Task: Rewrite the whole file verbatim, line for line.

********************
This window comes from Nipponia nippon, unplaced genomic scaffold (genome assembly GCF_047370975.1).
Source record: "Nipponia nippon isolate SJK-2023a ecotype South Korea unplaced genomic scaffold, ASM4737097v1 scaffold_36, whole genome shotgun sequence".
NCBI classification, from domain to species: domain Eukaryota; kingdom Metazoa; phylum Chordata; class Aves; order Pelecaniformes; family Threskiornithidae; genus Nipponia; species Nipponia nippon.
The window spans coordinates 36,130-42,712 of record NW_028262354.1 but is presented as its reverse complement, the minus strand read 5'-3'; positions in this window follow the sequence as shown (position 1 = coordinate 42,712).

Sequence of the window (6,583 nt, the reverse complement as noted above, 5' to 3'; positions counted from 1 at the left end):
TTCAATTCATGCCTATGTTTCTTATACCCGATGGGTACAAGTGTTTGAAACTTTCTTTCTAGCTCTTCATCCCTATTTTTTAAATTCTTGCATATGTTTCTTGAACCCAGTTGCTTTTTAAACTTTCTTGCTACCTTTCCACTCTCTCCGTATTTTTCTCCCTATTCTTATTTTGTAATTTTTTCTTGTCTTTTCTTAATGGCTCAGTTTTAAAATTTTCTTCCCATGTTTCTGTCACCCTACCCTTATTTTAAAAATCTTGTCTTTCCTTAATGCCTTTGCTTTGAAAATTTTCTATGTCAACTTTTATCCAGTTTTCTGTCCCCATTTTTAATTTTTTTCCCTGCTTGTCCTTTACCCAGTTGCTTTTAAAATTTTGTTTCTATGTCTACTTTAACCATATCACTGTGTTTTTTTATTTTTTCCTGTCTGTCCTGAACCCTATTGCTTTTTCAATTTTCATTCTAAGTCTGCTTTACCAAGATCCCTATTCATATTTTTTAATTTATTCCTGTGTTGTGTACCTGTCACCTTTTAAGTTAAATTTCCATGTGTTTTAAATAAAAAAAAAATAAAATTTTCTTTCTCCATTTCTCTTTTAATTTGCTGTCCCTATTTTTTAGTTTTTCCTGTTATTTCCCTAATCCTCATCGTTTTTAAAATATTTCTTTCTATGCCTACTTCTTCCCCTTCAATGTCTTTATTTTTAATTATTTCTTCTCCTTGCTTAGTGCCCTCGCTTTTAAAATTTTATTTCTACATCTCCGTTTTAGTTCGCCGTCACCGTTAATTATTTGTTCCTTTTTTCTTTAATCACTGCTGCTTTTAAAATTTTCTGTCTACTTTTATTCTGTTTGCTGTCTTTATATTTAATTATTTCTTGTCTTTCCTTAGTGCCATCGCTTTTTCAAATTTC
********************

This window comes from Nipponia nippon, unplaced genomic scaffold (genome assembly GCF_047370975.1).
Source record: "Nipponia nippon isolate SJK-2023a ecotype South Korea unplaced genomic scaffold, ASM4737097v1 scaffold_36, whole genome shotgun sequence".
NCBI classification, from domain to species: domain Eukaryota; kingdom Metazoa; phylum Chordata; class Aves; order Pelecaniformes; family Threskiornithidae; genus Nipponia; species Nipponia nippon.
The window spans coordinates 36,130-42,712 of record NW_028262354.1 but is presented as its reverse complement, the minus strand read 5'-3'; positions in this window follow the sequence as shown (position 1 = coordinate 42,712).

Sequence of the window (6,583 nt, the reverse complement as noted above, 5' to 3'; positions counted from 1 at the left end):
TTCAATTCATGCCTATGTTTCTTATACCCGATGGGTACAAGTGTTTGAAACTTTCTTTCTAGCTCTTCATCCCTATTTTTTAAATTCTTGCATATGTTTCTTGAACCCAGTTGCTTTTTAAACTTTCTTGCTACCTTTCCACTCTCTCCGTATTTTTCTCCCTATTCTTATTTTGTAATTTTTTCTTGTCTTTTCTTAATGGCTCAGTTTTAAAATTTTCTTCCCATGTTTCTGTCACCCTACCCTTATTTTAAAAATCTTGTCTTTCCTTAATGCCTTTGCTTTGAAAATTTTCTATGTCAACTTTTATCCAGTTTTCTGTCCCCATTTTTAATTTTTTTCCCTGCTTGTCCTTTACCCAGTTGCTTTTAAAATTTTGTTTCTATGTCTACTTTAACCATATCACTGTGTTTTTTTATTTTTTCCTGTCTGTCCTGAACCCTATTGCTTTTTCAATTTTCATTCTAAGTCTGCTTTACCAAGATCCCTATTCATATTTTTTAATTTATTCCTGTGTTGTGTACCTGTCACCTTTTAAGTTAAATTTCCATGTGTTTTAAATAAAAAAAAAATAAAATTTTCTTTCTCCATTTCTCTTTTAATTTGCTGTCCCTATTTTTTAGTTTTTCCTGTTATTTCCCTAATCCTCATCGTTTTTAAAATATTTCTTTCTATGCCTACTTCTTCCCCTTCAATGTCTTTATTTTTAATTATTTCTTCTCCTTGCTTAGTGCCCTCGCTTTTAAAATTTTATTTCTACATCTCCGTTTTAGTTCGCCGTCACCGTTAATTATTTGTTCCTTTTTTCTTTAATCACTGCTGCTTTTAAAATTTTCTGTCTACTTTTATTCTGTTTGCTGTCTTTATATTTAATTATTTCTTGTCTTTCCTTAGTGCCATCGCTTTTTCAAATTTC